The model/actress/activist posted an Instagram video over the weekend of her demoing a weighted deadlift variation called “alternating suitcase deadlifts” that delivers a great core—and total-body—challenge. “And it never stops,” Campbell writes as the caption. “Keep up your grind.”
You can check out the video via @naomi here:
The point of this exercise, Campbell's trainer Joe Holder tells SELF via email, is to train the body to maintain proper form despite shifts in resistance. [Holder originally shared this move on his Instagram, @ochosystem, in October.] A unilateral (one-sided) loaded drill that includes a hinge pattern (in this case the deadlift) is a great way to train this sort of total-body stability.
The move, a beginner-friendly version of a deadlift, works your core and other muscles in your upper and lower halves.
“Seeing how the body responds to changes in its environment while still connected to base pattern is important,” Holder writes in the Instagram post that originally shared this move. “Strength is cool, but if you can’t apply it in a dynamic environment (like in life + sport), what good does it do if tension can’t be altered and controlled[?]”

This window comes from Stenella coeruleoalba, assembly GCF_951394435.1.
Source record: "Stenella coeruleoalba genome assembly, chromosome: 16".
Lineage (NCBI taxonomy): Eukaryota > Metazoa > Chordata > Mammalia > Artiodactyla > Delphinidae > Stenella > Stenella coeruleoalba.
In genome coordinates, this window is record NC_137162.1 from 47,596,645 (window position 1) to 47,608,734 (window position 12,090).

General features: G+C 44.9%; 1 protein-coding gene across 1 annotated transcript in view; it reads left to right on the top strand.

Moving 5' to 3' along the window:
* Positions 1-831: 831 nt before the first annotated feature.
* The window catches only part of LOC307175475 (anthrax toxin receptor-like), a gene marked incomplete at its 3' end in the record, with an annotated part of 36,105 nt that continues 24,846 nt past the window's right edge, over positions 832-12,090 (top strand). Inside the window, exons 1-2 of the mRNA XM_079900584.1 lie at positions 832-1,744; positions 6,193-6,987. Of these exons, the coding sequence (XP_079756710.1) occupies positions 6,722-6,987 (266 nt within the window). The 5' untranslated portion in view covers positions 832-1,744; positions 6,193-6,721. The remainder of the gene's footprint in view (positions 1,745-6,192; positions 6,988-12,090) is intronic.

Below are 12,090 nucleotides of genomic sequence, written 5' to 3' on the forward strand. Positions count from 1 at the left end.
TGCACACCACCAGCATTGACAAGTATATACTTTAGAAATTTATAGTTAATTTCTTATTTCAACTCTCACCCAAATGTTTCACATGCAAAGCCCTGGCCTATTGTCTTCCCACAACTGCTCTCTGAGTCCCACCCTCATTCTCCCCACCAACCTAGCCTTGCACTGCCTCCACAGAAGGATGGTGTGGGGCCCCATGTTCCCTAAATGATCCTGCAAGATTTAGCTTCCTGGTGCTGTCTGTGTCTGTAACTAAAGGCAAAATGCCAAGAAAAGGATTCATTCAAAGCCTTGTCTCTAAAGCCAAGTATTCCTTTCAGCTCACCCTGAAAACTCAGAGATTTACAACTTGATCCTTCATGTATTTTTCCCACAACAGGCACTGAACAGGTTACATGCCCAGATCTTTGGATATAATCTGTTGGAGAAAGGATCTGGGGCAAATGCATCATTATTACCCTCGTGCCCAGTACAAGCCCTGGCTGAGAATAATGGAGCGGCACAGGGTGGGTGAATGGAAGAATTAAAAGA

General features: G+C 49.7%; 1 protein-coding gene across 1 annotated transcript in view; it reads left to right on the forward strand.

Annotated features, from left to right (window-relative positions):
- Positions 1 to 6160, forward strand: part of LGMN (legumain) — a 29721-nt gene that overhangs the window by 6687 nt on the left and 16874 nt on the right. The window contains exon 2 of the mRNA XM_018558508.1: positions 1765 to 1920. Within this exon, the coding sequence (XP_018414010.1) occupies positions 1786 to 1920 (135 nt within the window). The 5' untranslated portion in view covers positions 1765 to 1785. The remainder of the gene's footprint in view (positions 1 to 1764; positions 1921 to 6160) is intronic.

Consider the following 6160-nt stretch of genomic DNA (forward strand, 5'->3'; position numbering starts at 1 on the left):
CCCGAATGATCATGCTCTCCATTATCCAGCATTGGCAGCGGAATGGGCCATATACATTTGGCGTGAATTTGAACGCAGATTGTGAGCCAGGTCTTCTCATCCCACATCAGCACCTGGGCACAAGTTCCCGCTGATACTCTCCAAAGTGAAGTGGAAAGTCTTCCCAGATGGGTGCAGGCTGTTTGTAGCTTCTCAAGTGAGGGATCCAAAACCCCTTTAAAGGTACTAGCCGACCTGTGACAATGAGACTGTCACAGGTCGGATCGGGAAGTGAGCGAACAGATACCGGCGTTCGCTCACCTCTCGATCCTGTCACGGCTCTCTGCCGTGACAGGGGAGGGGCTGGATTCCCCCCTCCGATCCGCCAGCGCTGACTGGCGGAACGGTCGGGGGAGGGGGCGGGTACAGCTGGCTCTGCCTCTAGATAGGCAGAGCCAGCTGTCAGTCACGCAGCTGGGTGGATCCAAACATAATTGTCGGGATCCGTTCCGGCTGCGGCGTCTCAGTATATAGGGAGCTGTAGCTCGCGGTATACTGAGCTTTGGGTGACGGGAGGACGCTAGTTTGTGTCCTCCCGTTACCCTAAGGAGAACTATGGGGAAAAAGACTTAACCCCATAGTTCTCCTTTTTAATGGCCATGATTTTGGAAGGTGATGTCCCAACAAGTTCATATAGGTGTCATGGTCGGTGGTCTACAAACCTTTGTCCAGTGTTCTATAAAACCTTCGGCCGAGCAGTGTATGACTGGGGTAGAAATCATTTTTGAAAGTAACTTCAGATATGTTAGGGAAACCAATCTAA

In other words, doing certain variations on classic exercises, like these alternating suitcase deadlifts, is a great way to test and challenge your body in new ways and build strength that translates into everyday life (a concept known as functional exercise) and variations in movement you may need to make.
“The body has to get used to being dynamic and not just doing stagnant movements, especially when most people do not have time to do egregious strength work or maximal work, but instead want to get their body feeling better and moving well,” Holder tells SELF.
That’s where this alternating suitcase deadlift comes in. First and foremost, it is “a good beginner’s move” that can help people become comfortable with the technique for proper deadlifting, James Brewer, NYC-based certified personal trainer and certified Spin and TRX instructor, tells SELF. In a regular deadlift, you typically lift much more weight (think 45 pounds or more), which makes the OG move a great glute and hamstring strengthening exercise—but also ups your chances of inadvertently straining your back. These alternating suitcases deadlifts, on the other hand, involve much lighter weights, which reduces the strength demand on your lower half and diminishes your risk of hurting your back.